Download: Whole Roast Chicken - Indian Masala spicy Recipe Video

By ★ How To Cook Great ★


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We are back with another simple to spice your chicken. For us there is nothing worse than a chicken just thrown in the oven to roast. This super roast takes a few moments to prepare and is packed with great spices. First things first, alway make sure your chicken is very well cleaned. We will make a butter and lemon paint or masala and add, cumin, turmeric, coriander and chilli powders along with salt and garlic and ginger. For the inside we have put in a few whole spices, cloves, cardamon, cumin and coriander seeds as well as bay leaf. You could if you like add peppercorns or and cinnamon stick if you liked as well as 100s of other great garam masala spices. So so simple add the whole seeds, the lemon, the chilli and the onion inside the bird. Mix the lemon juice and butter and add the powders and with a paintbrush coat the whole outside of the chicken. Cover in foil for 80% of the cooking and the last 20% open the top and roast. Here are a few chicken roasting times.

Weight (in lbs.)
Regular Method
High Heat Method
2.5 to 3
1 hour 15 minutes
1 hour
3 to 3.5
1 hour 25 minutes
1 hour 10 minutes
3.5 to 4
1 hour 35 minutes
1 hour 20 minutes
4 to 4.5
1 hour 45 minutes
1 hour 30 minutes
4.5 to 5
1 hour 55 minutes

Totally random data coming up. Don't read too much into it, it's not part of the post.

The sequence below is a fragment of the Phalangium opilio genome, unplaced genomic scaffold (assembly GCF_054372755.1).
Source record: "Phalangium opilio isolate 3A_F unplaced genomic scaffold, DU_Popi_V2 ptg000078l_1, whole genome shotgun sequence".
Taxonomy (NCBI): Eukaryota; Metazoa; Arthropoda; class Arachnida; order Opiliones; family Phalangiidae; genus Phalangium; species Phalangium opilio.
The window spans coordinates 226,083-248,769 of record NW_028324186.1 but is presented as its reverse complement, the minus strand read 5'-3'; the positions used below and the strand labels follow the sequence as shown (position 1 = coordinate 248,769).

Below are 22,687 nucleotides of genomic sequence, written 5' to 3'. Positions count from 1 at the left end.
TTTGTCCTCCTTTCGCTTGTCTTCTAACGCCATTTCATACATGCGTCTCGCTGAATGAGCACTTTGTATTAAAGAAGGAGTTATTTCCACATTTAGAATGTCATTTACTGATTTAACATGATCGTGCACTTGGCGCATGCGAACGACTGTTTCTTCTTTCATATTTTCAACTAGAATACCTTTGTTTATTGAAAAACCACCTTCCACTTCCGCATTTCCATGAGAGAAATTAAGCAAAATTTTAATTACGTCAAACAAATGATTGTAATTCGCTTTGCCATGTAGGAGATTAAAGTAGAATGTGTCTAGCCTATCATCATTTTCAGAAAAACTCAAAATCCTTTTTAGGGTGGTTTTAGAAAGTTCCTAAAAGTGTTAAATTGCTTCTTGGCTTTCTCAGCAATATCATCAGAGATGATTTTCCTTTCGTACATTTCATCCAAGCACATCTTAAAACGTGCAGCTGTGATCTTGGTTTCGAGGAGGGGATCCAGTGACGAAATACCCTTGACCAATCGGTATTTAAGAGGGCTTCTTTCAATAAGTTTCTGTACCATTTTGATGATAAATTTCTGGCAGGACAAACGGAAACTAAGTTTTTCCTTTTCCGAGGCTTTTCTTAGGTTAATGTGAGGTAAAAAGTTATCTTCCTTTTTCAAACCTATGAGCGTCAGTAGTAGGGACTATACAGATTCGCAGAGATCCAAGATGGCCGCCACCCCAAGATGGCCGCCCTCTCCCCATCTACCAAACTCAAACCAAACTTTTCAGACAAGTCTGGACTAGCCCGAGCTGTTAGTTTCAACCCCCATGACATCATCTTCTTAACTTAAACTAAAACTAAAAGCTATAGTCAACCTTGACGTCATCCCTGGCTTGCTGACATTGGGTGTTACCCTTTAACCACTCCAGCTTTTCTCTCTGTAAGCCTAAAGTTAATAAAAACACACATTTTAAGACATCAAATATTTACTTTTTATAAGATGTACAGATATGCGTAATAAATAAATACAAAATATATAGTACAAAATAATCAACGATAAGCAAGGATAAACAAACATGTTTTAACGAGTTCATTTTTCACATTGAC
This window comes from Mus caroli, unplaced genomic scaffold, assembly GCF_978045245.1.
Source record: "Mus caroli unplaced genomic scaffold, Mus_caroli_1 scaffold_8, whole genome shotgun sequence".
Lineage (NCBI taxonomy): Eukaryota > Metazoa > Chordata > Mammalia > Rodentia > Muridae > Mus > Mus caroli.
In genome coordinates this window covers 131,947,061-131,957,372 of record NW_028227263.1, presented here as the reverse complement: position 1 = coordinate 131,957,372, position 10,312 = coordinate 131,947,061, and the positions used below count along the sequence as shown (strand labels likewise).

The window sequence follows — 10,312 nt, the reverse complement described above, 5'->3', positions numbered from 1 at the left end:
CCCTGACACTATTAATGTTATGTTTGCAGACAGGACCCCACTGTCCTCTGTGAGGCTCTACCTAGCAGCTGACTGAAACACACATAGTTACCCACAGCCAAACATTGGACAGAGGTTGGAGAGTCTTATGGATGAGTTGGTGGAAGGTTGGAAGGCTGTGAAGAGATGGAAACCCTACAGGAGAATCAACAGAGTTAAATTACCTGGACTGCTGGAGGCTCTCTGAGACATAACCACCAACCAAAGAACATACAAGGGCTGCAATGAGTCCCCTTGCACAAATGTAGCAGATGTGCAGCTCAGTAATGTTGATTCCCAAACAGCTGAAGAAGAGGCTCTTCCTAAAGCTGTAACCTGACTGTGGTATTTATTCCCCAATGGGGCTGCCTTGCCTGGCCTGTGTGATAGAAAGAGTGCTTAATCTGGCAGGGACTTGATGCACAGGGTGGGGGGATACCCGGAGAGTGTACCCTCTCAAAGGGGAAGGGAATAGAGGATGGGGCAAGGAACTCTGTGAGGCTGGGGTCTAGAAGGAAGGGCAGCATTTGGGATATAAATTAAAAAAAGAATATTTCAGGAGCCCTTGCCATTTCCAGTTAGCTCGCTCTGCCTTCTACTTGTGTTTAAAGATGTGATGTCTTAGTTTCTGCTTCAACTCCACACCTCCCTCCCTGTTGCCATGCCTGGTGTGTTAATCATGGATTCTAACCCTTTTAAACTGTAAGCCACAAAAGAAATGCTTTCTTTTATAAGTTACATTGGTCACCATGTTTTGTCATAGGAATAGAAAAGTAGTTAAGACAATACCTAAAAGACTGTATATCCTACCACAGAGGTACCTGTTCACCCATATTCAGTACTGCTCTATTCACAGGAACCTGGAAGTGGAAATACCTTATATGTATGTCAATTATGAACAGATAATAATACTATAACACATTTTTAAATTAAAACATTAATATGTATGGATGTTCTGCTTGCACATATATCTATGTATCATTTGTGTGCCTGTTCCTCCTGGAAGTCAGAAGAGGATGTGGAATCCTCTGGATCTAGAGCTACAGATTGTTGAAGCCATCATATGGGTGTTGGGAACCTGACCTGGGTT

1 hour 40 minutes
5 to 5.5
2 hours 5 minutes
1 hour 50 minutes
5.5 to 6
2 hours 15 minutes
2 hours
6 to 6.5
2 hours 25 minutes
2 hours 10 minutes
6.5 to 7
2 hours 35 minutes
2 hours 20 minutes
7 to 7.5
2 hours 45 minutes
2 hours 30 minutes

NOTE: These times are for unstuffed birds. Add 15 minutes to the total cooking time if you're roasting a stuffed chicken. And as with the chicken itself, make sure the stuffing reaches a temperature of at least 165 degrees F (74 degrees C).
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Curry was adopted and anglicised from the Tamil word kari (கறி) meaning 'sauce', which is usually understood to mean vegetables and/or meat cooked with spices with or without a gravy. According to this theory, http://www.howtocookgreatcurry.comkari was first encountered in the mid-17th century by members of the British East India Company trading with Tamil (Indian) merchants along the Coromandel Coast of southeast India, particularly at Fort St. George (later called Madras and renamed Chennai in 1996). Here, they became familiar with "a spice blend used for making kari dishes ... called kari podi or curry powder.". A further explanation put forward in The Flavours of History claims the origins of the word curry to be from old English first recorded in 'The Forme of Cury' (1390). Historically, the word "curry" was first used in British cuisine to denote dishes of meat (often leftover lamb) in a Western-style sauce flavoured with curry powder.The first curry recipe in Britain appeared in The Art of Cookery made Plain and Easy by Hannah Glasse in 1747. The first edition of her book used only black pepper and coriander seeds for seasoning of "currey". By the fourth edition of the book, other ingredients such as turmeric and http://www.howtocookgreatcurry.comginger were called for. The use of hot spices was not mentioned, which reflected the limited use of chili in India — chili plants had only been introduced into India around the late 15th century and at that time were only popular in southern India.
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